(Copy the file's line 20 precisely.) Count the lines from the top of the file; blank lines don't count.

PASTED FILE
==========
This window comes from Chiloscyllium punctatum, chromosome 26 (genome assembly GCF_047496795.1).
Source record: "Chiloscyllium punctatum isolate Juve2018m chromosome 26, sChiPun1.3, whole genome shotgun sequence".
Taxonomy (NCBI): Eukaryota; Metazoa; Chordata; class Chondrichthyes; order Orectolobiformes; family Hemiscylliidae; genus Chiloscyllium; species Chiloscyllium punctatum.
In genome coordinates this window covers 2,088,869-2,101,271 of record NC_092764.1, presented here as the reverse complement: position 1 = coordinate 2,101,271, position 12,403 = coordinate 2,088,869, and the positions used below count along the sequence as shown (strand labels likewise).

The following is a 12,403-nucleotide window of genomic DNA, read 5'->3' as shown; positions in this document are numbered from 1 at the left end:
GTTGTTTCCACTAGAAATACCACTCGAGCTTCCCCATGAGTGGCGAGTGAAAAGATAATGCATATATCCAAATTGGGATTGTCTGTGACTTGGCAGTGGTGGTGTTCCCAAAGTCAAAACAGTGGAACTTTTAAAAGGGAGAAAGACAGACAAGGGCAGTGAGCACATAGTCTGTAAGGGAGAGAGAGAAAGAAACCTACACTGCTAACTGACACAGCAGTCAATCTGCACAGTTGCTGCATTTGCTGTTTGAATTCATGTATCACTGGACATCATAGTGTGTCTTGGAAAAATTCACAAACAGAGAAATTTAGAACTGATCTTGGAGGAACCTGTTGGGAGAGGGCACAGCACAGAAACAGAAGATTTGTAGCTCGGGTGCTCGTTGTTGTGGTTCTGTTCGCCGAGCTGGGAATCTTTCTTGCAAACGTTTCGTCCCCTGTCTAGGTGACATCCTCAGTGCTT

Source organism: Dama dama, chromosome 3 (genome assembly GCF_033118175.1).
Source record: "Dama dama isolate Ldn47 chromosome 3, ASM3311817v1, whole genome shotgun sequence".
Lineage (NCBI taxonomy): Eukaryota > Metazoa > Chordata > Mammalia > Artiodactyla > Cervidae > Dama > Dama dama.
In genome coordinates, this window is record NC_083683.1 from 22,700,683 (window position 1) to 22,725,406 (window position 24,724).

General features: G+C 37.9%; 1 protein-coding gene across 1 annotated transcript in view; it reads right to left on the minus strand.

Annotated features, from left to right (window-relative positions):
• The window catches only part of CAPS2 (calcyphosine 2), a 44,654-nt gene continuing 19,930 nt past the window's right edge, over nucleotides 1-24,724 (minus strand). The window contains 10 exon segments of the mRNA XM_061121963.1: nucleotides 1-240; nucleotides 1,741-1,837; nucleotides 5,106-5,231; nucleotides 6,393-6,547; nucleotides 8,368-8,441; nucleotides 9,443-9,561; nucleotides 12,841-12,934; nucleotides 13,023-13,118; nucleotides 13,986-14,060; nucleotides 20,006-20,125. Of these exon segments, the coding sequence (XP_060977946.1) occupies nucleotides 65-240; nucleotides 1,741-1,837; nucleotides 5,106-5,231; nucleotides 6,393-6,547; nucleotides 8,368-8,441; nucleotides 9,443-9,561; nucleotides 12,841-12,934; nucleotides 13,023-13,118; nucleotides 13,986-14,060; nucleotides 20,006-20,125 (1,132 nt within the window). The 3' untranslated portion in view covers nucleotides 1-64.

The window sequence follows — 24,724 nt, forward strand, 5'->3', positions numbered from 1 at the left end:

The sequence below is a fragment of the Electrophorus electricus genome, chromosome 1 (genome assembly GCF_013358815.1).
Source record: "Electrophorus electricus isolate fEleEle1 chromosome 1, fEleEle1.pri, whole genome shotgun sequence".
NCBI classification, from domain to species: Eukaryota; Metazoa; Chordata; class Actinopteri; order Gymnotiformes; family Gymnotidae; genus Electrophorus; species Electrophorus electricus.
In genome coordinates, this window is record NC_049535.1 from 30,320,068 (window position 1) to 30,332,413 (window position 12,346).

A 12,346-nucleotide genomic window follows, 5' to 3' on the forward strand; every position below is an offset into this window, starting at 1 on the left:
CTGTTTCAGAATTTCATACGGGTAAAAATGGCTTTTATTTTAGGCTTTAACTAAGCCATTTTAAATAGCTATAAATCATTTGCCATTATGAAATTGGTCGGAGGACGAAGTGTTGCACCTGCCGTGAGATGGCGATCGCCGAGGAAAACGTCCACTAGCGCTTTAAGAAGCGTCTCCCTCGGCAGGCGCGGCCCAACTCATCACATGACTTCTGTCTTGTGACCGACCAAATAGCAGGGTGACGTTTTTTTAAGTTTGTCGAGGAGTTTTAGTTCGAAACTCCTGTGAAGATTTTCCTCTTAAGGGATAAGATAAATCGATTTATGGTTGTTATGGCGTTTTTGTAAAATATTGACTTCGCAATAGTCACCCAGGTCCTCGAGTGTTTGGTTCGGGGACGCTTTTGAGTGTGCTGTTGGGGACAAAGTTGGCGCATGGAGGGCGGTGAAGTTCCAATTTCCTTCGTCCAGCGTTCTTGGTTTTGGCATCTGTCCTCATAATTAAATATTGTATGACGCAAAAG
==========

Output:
CTGTTTCAGAATTTCATACGGGTAAAAATGGCTTTTATTTTAGGCTTTAACTAAGCCATTTTAAATAGCTATAAATCATTTGCCATTATGAAATTGGTCGGAGGACGAAGTGTTGCACCTGCCGTGAGATGGCGATCGCCGAGGAAAACGTCCACTAGCGCTTTAAGAAGCGTCTCCCTCGGCAGGCGCGGCCCAACTCATCACATGACTTCTGTCTTGTGACCGACCAAATAGCAGGGTGACGTTTTTTTAAGTTTGTCGAGGAGTTTTAGTTCGAAACTCCTGTGAAGATTTTCCTCTTAAGGGATAAGATAAATCGATTTATGGTTGTTATGGCGTTTTTGTAAAATATTGACTTCGCAATAGTCACCCAGGTCCTCGAGTGTTTGGTTCGGGGACGCTTTTGAGTGTGCTGTTGGGGACAAAGTTGGCGCATGGAGGGCGGTGAAGTTCCAATTTCCTTCGTCCAGCGTTCTTGGTTTTGGCATCTGTCCTCATAATTAAATATTGTATGACGCAAAAG